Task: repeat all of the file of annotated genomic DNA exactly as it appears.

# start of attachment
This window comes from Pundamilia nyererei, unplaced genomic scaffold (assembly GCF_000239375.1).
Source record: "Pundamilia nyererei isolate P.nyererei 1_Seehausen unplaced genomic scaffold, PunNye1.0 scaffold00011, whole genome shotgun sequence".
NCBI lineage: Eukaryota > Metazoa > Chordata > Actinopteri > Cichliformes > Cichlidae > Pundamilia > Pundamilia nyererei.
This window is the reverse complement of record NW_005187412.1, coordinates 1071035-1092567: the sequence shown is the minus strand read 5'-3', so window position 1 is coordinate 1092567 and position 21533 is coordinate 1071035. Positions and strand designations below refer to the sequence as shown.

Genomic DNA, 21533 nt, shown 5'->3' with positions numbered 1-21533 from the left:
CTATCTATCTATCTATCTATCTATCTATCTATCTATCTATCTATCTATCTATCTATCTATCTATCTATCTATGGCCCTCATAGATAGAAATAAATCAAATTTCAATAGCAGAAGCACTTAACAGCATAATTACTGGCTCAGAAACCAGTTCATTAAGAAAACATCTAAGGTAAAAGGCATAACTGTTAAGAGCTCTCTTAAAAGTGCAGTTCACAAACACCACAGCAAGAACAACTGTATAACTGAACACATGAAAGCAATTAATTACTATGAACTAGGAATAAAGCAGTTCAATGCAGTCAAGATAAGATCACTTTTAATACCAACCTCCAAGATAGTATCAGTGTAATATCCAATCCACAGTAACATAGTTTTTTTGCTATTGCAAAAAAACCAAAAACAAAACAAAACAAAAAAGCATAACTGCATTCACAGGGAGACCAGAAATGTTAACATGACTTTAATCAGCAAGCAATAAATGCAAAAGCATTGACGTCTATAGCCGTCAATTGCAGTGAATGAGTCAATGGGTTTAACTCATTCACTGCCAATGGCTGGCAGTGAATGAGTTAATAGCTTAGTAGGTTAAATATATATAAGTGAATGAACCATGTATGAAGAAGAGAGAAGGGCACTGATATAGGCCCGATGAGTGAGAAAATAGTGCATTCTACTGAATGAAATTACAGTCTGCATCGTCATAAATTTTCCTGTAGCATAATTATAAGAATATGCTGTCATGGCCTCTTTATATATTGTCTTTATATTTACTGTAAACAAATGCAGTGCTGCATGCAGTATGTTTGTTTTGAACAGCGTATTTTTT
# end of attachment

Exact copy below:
This window comes from Pundamilia nyererei, unplaced genomic scaffold (assembly GCF_000239375.1).
Source record: "Pundamilia nyererei isolate P.nyererei 1_Seehausen unplaced genomic scaffold, PunNye1.0 scaffold00011, whole genome shotgun sequence".
NCBI lineage: Eukaryota > Metazoa > Chordata > Actinopteri > Cichliformes > Cichlidae > Pundamilia > Pundamilia nyererei.
This window is the reverse complement of record NW_005187412.1, coordinates 1071035-1092567: the sequence shown is the minus strand read 5'-3', so window position 1 is coordinate 1092567 and position 21533 is coordinate 1071035. Positions and strand designations below refer to the sequence as shown.

Genomic DNA, 21533 nt, shown 5'->3' with positions numbered 1-21533 from the left:
CTATCTATCTATCTATCTATCTATCTATCTATCTATCTATCTATCTATCTATCTATCTATCTATCTATCTATGGCCCTCATAGATAGAAATAAATCAAATTTCAATAGCAGAAGCACTTAACAGCATAATTACTGGCTCAGAAACCAGTTCATTAAGAAAACATCTAAGGTAAAAGGCATAACTGTTAAGAGCTCTCTTAAAAGTGCAGTTCACAAACACCACAGCAAGAACAACTGTATAACTGAACACATGAAAGCAATTAATTACTATGAACTAGGAATAAAGCAGTTCAATGCAGTCAAGATAAGATCACTTTTAATACCAACCTCCAAGATAGTATCAGTGTAATATCCAATCCACAGTAACATAGTTTTTTTGCTATTGCAAAAAAACCAAAAACAAAACAAAACAAAAAAGCATAACTGCATTCACAGGGAGACCAGAAATGTTAACATGACTTTAATCAGCAAGCAATAAATGCAAAAGCATTGACGTCTATAGCCGTCAATTGCAGTGAATGAGTCAATGGGTTTAACTCATTCACTGCCAATGGCTGGCAGTGAATGAGTTAATAGCTTAGTAGGTTAAATATATATAAGTGAATGAACCATGTATGAAGAAGAGAGAAGGGCACTGATATAGGCCCGATGAGTGAGAAAATAGTGCATTCTACTGAATGAAATTACAGTCTGCATCGTCATAAATTTTCCTGTAGCATAATTATAAGAATATGCTGTCATGGCCTCTTTATATATTGTCTTTATATTTACTGTAAACAAATGCAGTGCTGCATGCAGTATGTTTGTTTTGAACAGCGTATTTTTT